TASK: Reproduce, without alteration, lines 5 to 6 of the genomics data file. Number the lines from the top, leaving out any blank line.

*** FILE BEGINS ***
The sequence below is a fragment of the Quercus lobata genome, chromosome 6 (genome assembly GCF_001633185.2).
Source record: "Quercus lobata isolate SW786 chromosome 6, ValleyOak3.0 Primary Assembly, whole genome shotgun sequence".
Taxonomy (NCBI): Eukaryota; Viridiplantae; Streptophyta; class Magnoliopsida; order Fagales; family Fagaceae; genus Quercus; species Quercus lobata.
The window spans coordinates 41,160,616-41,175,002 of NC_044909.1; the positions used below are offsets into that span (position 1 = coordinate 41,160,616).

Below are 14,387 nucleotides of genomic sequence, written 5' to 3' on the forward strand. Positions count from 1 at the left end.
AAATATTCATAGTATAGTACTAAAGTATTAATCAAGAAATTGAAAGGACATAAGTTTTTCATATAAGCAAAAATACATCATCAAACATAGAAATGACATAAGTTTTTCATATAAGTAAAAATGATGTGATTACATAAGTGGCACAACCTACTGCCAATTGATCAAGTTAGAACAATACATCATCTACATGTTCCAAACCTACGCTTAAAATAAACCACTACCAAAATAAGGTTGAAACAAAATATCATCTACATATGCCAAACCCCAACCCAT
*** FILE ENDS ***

Below are 14,387 nucleotides of genomic sequence, written 5' to 3' on the forward strand. Positions count from 1 at the left end.
AAATATTCATAGTATAGTACTAAAGTATTAATCAAGAAATTGAAAGGACATAAGTTTTTCATATAAGCAAAAATACATCATCAAACATAGAAATGACATAAGTTTTTCATATAAGTAAAAATGATGTGATTACATAAGTGGCACAACCTACTGCCAATTGATCAAGTTAGAACAATACATCATCTACATGTTCCAAACCTACGCTTAAAATAAACCACTACCAAAATAAGGTTGAAACAAAATATCATCTACATATGCCAAACCCCAACCCAT